leaving these ladies he found himself with Danglars, who had
    advanced to meet him.

    Having accomplished these three social duties, Monte Cristo
    stopped, looking around him with that expression peculiar to
    a certain class, which seems to say, "I have done my duty,
    now let others do theirs." Andrea, who was in an adjoining
    room, had shared in the sensation caused by the arrival of
    Monte Cristo, and now came forward to pay his respects to
    the count. He found him completely surrounded; all were
    eager to speak to him, as is always the case with those
    whose words are few and weighty. The solicitors arrived at
    this moment and arranged their scrawled papers on the velvet
    cloth embroidered with gold which covered the table prepared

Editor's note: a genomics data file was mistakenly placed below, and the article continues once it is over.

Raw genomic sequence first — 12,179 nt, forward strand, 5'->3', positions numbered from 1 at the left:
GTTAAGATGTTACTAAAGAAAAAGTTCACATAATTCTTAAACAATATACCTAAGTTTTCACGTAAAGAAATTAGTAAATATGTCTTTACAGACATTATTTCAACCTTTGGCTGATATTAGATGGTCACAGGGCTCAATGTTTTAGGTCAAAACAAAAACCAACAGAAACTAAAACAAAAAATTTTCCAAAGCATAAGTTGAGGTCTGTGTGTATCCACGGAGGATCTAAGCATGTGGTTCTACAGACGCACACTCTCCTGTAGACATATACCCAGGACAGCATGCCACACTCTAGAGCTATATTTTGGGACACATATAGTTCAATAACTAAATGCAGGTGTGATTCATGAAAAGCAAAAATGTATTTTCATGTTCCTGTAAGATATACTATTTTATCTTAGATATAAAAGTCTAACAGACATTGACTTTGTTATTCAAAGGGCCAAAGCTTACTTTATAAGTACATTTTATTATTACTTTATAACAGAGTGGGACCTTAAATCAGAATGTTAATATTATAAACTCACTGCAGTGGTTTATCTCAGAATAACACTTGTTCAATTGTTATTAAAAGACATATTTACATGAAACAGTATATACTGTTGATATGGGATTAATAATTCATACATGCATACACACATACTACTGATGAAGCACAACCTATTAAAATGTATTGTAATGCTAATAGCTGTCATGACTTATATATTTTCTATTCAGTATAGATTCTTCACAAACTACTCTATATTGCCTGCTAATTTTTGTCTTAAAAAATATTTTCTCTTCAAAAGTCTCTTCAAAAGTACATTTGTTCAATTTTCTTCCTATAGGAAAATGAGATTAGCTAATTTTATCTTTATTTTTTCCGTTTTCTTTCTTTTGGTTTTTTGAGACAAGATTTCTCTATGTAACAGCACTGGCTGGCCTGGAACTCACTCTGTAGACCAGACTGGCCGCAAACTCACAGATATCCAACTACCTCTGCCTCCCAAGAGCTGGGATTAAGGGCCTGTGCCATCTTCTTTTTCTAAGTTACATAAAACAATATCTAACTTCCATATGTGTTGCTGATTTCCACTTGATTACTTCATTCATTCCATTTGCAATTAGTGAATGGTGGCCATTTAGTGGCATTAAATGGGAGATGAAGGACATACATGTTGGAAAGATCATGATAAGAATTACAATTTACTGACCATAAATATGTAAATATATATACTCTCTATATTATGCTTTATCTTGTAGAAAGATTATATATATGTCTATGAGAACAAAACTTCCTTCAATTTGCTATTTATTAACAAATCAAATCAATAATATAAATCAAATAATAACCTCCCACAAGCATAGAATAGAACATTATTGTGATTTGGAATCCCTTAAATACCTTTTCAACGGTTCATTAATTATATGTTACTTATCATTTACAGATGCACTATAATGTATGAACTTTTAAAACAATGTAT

for the signature; it was a gilt table supported on lions'
    claws. One of the notaries sat down, the other remained
    standing. They were about to proceed to the reading of the
    contract, which half Paris assembled was to sign. All took
    their places, or rather the ladies formed a circle, while
    the gentlemen (more indifferent to the restraints of what
    Boileau calls the "energetic style") commented on the
    feverish agitation of Andrea, on M. Danglars' riveted
    attention, Eugenie's composure, and the light and sprightly
    manner in which the baroness treated this important affair.

    The contract was read during a profound silence. But as soon
    as it was finished, the buzz was redoubled through all the
    drawing-rooms; the brilliant sums, the rolling millions